We went to Syria because it is easy to get to overland from Turkey, we escaped the worst of the winter rain in Fethiye, and we had a great time. But there are downsides as we explain.
There is, however, a downside to the country, in fact there are three: internet access (lack of); unreliable ATMs; and the rubbish which we have already mentioned in a previous article.
The Syrian government censors the internet and officially wifi is illegal (although you can find it in cafes in Aleppo and Damascus). So if you go to Syria resign yourself to using dialup in an internet cafe, and not being able to access youtube, facebook and many other sites.
The ATMs only work some of the time. The most reliable bank we found was Banque Bemo Saudi Fransi which never let us down. However, banks also limit the amount you can take out via an ATM in any one day to as little as 5000 Syrian Pounds (SP) which is about 170TL. You can quickly rack up the bank charges by having to repeatedly take out small amounts. While we were there the TL was worth around 31 SP; the euro 65SP and the £ = 71SP. Syrians are very happy to change Turkish Lira. So if you do go take plenty of cash.
On the subject of money you need to learn the Arabic symbols for the digits 0, 1, 2 and 5. The SP comes in notes of values 50, 100, 200, 500 and 1000 all of which have Latin as well as Arabic characters on them, but there are also coins worth 5, 10 and 25SP. The 25SP recently minted coins do have ‘25’ on them but older ones, together with all the 5s and 10s only have the Arabic numbers. You will use the coins despite their seemingly small value. One way to practise your Arabic numbers is to look at car registration plates (see picture above) which are all in Arabic as well as our familiar Latin digits. You don’t have to be able to say the numbers, just understand what they mean in writing. When ordering things you can use fingers to indicate how many you want.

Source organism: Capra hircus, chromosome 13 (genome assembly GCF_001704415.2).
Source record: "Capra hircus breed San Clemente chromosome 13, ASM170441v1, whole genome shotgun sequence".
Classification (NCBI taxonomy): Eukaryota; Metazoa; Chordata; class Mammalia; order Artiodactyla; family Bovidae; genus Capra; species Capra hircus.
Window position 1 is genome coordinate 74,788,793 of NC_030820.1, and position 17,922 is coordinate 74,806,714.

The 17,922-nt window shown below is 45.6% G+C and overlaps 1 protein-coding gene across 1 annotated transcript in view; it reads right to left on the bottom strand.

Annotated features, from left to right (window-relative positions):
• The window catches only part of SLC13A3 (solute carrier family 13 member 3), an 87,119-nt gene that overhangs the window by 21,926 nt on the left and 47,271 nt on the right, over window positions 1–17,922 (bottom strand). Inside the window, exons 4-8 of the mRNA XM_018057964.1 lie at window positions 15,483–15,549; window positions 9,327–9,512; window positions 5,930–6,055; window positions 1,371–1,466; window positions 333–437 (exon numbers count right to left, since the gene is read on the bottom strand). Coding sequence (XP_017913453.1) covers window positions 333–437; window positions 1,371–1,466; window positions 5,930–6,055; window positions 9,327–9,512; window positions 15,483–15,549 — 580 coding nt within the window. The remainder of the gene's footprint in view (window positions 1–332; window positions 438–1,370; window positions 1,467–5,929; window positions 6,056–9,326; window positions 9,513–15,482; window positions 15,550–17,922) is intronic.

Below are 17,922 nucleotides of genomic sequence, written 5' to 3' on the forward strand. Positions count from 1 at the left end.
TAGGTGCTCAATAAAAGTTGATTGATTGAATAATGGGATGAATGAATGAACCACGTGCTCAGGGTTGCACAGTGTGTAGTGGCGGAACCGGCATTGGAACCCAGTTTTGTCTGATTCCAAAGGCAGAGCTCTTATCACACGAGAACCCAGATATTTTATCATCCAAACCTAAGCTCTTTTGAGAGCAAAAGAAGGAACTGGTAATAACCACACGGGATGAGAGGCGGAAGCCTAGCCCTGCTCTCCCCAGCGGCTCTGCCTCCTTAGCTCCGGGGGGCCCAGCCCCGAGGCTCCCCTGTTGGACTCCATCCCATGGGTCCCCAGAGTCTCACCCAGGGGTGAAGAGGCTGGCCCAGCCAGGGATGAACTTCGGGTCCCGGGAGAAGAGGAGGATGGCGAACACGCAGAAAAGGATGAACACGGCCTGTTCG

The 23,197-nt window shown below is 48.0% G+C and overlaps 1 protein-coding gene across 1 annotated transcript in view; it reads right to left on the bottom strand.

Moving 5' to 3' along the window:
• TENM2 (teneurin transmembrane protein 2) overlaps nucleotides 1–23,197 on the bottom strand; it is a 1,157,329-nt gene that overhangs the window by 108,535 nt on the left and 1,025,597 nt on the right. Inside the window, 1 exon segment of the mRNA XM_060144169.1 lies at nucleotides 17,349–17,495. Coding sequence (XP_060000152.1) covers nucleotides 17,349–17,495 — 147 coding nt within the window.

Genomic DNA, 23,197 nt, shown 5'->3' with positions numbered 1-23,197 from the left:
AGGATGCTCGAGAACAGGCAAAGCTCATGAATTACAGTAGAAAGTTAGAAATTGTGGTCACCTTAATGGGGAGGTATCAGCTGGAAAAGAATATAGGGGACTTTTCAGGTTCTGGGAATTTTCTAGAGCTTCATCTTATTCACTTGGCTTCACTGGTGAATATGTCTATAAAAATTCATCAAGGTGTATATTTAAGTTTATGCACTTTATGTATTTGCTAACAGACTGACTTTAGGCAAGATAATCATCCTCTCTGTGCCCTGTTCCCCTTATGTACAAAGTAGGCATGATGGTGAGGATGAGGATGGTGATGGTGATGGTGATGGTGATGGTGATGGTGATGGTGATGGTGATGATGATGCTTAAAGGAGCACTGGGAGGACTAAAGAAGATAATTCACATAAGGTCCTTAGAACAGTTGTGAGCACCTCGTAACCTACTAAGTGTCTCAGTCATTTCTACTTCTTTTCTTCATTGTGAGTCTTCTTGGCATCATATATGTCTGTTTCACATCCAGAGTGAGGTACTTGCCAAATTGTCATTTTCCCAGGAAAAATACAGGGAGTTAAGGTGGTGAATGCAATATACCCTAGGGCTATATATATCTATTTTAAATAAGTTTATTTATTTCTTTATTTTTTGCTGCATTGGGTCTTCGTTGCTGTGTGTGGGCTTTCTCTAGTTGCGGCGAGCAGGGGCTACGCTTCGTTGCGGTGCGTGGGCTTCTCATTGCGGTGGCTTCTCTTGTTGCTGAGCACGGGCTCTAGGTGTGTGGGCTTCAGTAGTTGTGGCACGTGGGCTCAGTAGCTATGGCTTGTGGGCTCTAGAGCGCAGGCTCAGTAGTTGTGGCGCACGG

The people in Syria are so glad to see foreigners visiting their country, that they all smile and say ‘Welcome’. Apart from in Palmyra, we weren’t hassled at all and had some really interesting conversations with English-speaking Syrians on buses and in cafes.
The historic sites are truly amazing and all so accessible when you compare the travelling you have to do in Turkey to get from Ephesus to, say, Nemrut Dağ. If you’ve been following these Syria articles you can see how many sites we visited in 17 days – and we still had plenty of time for shopping and just generally hanging out in cafes and bars.
If you don’t feel confident about taking local buses to get to historic sites all the hotels can arrange a car and driver for you – and that is also surprisingly cheap. We went as a group of 9 in a people carrier to visit St Simeon’s Basilica and the Dead Cities outside Aleppo (there isn’t any public transport to these sites) and paid 20TL per person for what turned out to be a five-hour trip.
The food is good, the shopping opportunities are excellent – what more can we say?
If you do go to visit Syria, let us know what you thought of it. And we’d be happy to answer your questions about Syria if you e-mail the website.